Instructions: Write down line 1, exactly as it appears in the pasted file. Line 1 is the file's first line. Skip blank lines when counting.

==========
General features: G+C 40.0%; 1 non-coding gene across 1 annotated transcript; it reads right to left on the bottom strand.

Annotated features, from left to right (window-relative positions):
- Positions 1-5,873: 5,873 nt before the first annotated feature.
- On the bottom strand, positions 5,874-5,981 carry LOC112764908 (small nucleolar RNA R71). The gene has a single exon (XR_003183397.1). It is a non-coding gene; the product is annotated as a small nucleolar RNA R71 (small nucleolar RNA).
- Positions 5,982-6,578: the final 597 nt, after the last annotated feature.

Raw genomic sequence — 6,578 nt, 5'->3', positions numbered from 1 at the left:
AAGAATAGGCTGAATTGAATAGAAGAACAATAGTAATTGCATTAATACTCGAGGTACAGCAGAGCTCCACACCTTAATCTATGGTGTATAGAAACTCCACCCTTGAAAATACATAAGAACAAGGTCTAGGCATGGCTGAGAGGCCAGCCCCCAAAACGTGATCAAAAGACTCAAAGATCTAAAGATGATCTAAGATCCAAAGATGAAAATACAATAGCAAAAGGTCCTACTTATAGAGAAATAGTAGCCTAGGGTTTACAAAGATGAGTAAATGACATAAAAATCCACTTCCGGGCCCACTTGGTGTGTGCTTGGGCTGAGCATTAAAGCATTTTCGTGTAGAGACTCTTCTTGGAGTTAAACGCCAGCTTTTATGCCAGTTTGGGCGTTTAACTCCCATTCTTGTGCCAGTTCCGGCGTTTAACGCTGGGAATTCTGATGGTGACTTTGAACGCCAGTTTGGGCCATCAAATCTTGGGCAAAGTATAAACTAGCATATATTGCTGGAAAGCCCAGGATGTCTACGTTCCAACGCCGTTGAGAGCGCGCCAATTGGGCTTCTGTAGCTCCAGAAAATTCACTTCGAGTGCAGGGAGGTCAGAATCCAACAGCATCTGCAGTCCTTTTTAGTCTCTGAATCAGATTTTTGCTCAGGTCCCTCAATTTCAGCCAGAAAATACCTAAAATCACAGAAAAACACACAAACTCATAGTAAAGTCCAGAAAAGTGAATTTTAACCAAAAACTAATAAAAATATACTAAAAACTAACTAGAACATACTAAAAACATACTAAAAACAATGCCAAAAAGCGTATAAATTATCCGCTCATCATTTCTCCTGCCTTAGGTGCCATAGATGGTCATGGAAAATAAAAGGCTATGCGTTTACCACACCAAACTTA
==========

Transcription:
General features: G+C 40.0%; 1 non-coding gene across 1 annotated transcript; it reads right to left on the bottom strand.